A Ugandan woman who's farm was destroyed by a landslide visited the Tabernacle Baptist Church as part of the annual Fairtrade Fortnight.

The annual event, which supports farmers who grow food in developing countries, took place from Monday February 24 to Sunday March 8.

Jenipher Wettaka Sambazi, a coffee farmer from Uganda, told her story during a talk at the Tabernacle Baptist Church.

She told the congregation how the changing climate had resulted in unreliable seasons which were a danger to farmers such as herself.

Last year, excessive rain caused a landslide that washed away her coffee bushes and killed friends in their homes.

She has since been supported in restoring her farm with Fairtrade premiums.

Cathie Jackson, chair of the Dinas Powys Fairtrade Group, said: “Farmers are at the brunt of climate change.

"They need help to adapt to the changing climate and to find ways to farm which protects and benefits their local environment.

"The message from Jenipher is to look for the Fairtrade logo, and that buying Fairtrade is an essential part of our response to combat climate change."

The talk took place alongside several other events in schools and churches throughout Penarth.

Both St Andrews Major and Dinas Powys Primary schools held coffee breaks for parents.

In St Andrews Major school the Eco-Committee drama reminded parents that farmers can only work to protect their environment if they first have their basic needs met.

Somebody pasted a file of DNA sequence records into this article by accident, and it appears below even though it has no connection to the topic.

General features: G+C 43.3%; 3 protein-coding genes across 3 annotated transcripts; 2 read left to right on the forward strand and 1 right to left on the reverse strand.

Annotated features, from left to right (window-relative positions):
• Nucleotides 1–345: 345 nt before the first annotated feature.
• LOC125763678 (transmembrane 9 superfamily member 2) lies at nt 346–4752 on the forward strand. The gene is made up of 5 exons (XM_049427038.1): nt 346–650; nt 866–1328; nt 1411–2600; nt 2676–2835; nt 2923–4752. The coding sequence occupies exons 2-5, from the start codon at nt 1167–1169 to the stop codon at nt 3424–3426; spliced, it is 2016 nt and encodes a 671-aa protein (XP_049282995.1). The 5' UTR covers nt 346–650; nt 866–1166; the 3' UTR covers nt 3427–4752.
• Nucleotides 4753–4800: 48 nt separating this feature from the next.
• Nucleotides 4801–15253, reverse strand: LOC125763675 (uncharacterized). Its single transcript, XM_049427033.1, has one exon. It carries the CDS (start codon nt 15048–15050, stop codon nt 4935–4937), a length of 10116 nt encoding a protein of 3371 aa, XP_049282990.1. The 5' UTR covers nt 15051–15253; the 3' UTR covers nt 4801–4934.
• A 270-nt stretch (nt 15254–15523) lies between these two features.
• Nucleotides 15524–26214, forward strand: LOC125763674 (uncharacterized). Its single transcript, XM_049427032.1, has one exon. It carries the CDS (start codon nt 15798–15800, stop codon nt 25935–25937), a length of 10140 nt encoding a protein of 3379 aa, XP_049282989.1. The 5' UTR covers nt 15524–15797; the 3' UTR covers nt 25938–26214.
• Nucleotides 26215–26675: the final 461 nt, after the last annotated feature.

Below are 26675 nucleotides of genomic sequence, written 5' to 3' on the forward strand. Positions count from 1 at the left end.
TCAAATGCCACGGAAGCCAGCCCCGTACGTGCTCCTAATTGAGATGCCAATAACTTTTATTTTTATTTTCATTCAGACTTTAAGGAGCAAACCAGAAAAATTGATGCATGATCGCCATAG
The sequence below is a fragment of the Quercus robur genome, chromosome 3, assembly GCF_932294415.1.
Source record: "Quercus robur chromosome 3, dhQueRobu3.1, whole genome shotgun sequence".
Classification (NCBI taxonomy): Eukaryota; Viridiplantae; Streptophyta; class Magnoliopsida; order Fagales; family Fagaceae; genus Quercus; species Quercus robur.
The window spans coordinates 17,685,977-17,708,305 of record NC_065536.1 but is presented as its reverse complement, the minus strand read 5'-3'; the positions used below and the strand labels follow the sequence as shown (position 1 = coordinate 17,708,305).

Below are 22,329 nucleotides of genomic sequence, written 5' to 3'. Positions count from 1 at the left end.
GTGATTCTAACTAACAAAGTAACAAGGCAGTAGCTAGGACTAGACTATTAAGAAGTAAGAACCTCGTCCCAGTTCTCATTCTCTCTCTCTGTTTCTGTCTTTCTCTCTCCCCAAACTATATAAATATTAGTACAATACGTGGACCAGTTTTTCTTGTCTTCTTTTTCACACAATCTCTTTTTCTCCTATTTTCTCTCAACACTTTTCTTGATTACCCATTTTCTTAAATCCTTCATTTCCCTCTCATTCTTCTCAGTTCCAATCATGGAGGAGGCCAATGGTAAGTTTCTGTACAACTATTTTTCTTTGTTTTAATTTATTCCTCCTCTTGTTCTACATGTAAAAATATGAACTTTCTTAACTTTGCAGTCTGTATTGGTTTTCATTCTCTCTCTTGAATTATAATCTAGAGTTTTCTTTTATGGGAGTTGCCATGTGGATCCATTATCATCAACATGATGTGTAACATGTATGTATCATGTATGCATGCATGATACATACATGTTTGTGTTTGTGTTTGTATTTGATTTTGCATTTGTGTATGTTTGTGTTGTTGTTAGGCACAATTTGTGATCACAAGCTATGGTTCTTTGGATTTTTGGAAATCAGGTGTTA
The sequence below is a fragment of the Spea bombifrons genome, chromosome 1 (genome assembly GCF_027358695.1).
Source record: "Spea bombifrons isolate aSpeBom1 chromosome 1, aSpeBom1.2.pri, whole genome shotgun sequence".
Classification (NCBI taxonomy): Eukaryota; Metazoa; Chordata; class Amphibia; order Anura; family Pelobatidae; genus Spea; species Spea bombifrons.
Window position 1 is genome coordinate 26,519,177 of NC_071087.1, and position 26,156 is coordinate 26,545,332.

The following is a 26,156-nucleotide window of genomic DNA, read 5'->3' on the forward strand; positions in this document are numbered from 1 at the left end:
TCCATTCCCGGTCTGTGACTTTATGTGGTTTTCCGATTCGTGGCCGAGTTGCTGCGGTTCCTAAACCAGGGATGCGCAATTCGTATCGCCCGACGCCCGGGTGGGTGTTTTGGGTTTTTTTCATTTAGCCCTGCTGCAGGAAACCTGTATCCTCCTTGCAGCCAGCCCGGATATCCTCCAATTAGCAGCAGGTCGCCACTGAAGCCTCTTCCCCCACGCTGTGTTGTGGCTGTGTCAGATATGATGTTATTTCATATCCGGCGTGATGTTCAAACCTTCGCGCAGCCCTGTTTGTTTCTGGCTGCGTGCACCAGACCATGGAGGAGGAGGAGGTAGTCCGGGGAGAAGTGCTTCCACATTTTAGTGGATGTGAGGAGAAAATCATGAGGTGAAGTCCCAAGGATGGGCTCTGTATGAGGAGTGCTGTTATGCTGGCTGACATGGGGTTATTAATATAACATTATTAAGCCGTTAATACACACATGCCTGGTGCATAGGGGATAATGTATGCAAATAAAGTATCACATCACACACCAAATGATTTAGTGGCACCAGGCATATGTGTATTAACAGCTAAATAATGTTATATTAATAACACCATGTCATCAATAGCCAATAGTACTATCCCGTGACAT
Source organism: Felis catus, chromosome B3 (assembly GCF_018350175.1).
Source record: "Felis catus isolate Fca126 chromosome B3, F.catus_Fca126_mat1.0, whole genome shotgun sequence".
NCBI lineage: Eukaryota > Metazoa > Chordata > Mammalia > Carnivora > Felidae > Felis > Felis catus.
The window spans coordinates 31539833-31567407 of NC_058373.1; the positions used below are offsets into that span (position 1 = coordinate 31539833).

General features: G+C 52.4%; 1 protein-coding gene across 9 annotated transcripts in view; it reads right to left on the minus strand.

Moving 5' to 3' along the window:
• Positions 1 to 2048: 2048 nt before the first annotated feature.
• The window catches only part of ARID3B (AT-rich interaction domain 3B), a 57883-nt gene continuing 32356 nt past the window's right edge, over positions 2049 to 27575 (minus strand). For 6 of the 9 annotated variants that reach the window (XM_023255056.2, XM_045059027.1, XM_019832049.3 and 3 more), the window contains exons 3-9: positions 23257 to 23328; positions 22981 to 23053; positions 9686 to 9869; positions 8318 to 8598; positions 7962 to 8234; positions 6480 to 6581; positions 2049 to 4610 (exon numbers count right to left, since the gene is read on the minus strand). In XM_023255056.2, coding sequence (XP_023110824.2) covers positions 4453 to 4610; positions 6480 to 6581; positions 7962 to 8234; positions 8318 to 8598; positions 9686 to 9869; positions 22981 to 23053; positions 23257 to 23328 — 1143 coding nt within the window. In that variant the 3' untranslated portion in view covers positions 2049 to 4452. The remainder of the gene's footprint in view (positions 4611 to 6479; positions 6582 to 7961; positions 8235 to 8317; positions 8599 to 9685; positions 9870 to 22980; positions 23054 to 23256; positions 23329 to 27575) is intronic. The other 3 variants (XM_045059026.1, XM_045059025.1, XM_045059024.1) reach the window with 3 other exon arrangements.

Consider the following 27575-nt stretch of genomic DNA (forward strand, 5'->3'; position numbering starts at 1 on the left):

Dinas Powys Baptist church marked St David’s Day with a Fairtrade Welsh Cake competition.

Joshua Humphreys, the winner, included both Fairtrade Earl Grey tea and Fairtrade sugar in his cakes.

Cathie continued: "Only Fairtrade guarantees the farmer a minimum price so they and their family don't go hungry, and a premium which they can choose to use as a community on improving their farming methods or for schools, water pumps, and health care.

“It also guarantees decent working conditions, no slavery and care for the environment.

"The benefits of Fairtrade to farmers and the number of farmers who can benefit are limited only by how much of their crop they are able to sell on Fairtrade terms.

“The school children are reminding us all that we need to keep on buying Fairtrade products, to make a sustainable difference to those who grow our food and to our environment.

"The new Welsh curriculum will develop our children to be ethical, informed citizens.

“Fairtrade challenges us to consider how the choices we make when we go shopping affects the lives of farmers below the poverty line many miles away, and on the rainforests of Africa and Latin America."